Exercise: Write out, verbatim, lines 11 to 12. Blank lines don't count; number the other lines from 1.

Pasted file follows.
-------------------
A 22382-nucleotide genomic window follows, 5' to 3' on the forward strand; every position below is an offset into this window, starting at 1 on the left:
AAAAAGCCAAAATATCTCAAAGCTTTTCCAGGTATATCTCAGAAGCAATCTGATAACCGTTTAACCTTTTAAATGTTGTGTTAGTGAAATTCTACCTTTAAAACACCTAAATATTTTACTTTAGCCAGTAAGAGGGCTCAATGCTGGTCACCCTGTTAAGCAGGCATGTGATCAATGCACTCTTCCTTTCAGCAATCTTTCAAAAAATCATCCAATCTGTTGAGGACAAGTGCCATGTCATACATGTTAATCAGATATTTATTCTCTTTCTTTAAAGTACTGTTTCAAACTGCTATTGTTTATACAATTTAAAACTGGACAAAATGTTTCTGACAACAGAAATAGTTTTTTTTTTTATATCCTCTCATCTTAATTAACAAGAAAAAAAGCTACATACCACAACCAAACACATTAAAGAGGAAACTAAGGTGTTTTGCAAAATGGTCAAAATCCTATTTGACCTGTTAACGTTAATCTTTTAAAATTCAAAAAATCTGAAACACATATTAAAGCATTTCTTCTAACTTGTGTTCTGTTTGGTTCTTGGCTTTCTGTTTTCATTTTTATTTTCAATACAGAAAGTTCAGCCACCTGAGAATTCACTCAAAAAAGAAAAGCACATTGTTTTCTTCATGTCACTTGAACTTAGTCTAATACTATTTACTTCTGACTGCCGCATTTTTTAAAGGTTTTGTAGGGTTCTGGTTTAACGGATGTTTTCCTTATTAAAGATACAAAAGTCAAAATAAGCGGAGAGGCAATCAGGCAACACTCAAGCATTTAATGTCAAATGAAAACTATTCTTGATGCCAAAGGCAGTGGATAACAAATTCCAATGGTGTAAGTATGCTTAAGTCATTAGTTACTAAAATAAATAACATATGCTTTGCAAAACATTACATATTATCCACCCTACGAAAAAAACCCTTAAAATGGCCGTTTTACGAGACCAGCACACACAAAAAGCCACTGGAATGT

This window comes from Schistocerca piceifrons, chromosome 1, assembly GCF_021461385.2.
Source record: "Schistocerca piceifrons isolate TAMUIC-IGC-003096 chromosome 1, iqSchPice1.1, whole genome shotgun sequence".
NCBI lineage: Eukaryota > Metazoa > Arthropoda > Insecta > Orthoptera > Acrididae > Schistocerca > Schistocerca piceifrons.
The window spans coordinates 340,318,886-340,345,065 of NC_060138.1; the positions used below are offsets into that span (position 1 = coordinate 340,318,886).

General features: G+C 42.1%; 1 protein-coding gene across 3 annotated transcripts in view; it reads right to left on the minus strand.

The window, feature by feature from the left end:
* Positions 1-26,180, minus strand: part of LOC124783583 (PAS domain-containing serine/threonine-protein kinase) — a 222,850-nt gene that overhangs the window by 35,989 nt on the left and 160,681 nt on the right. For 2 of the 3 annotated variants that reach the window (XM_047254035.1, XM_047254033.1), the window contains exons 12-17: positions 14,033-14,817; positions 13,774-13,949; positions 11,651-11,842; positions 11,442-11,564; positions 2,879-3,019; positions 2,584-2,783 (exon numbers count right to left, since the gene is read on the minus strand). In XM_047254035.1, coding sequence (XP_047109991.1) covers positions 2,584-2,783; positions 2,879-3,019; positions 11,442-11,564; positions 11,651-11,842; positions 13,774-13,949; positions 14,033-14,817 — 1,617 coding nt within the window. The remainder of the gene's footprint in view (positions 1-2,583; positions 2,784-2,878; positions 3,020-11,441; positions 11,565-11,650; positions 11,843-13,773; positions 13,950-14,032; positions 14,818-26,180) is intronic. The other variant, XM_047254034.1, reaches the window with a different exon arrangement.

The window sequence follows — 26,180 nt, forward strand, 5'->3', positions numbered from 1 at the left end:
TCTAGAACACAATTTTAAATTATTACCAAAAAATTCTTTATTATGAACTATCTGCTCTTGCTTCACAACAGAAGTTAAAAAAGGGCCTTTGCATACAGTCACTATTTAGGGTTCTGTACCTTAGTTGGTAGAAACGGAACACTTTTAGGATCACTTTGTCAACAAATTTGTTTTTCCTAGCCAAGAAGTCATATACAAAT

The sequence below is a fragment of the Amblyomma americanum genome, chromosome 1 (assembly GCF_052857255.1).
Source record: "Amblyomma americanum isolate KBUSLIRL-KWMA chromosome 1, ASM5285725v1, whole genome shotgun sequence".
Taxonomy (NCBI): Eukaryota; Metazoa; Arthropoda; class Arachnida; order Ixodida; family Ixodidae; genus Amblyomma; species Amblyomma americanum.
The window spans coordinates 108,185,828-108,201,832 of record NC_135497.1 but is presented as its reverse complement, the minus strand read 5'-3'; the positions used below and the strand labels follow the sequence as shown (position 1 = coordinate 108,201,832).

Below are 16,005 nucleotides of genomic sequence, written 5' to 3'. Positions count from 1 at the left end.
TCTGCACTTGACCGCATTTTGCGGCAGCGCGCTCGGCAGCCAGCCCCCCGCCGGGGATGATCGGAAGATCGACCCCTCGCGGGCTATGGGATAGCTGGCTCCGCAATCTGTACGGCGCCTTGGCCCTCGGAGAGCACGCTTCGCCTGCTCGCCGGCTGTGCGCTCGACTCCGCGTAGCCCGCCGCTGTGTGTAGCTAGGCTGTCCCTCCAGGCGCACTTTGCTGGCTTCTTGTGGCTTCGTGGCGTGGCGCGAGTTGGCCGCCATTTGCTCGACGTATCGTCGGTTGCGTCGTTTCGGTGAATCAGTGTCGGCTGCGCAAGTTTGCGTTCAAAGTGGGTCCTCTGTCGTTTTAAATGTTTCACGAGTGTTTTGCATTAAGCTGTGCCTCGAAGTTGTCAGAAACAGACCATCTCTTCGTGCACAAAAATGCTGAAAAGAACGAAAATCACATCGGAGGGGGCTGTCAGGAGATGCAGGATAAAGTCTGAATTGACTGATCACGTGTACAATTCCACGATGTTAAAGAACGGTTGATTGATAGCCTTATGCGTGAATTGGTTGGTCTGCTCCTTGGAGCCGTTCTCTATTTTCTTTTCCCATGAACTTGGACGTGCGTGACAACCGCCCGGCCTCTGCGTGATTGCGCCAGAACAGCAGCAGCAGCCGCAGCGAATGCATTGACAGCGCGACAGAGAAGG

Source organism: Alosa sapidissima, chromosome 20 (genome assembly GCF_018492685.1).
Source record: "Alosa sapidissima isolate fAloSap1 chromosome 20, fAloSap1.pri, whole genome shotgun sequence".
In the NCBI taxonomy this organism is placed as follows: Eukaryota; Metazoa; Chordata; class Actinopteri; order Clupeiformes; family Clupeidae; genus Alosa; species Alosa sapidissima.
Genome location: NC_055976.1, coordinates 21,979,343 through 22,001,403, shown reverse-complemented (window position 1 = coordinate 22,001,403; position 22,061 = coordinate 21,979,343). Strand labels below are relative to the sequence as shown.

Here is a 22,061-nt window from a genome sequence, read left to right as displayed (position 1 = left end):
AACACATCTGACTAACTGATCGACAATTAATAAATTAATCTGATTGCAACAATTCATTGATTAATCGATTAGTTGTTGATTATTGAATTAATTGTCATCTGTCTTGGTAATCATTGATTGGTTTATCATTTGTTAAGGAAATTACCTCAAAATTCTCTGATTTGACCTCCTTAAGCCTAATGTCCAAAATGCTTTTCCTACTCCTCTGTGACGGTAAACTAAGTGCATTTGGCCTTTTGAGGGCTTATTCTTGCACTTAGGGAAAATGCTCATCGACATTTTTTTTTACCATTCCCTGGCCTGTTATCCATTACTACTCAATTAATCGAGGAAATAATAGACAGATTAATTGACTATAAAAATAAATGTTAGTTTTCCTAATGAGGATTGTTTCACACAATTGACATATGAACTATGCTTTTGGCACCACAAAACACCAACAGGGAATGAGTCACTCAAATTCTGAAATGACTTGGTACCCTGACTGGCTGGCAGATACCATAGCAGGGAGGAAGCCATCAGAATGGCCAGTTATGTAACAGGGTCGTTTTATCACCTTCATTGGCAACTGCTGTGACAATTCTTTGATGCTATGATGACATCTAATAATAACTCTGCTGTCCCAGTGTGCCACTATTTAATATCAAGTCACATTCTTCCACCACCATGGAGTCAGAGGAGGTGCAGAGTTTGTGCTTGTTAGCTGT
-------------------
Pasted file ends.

TCTAGAACACAATTTTAAATTATTACCAAAAAATTCTTTATTATGAACTATCTGCTCTTGCTTCACAACAGAAGTTAAAAAAGGGCCTTTGCATACAGTCACTATTTAGGGTTCTGTACCTTAGTTGGTAGAAACGGAACACTTTTAGGATCACTTTGTCAACAAATTTGTTTTTCCTAGCCAAGAAGTCATATACAAAT

The sequence below is a fragment of the Amblyomma americanum genome, chromosome 1 (assembly GCF_052857255.1).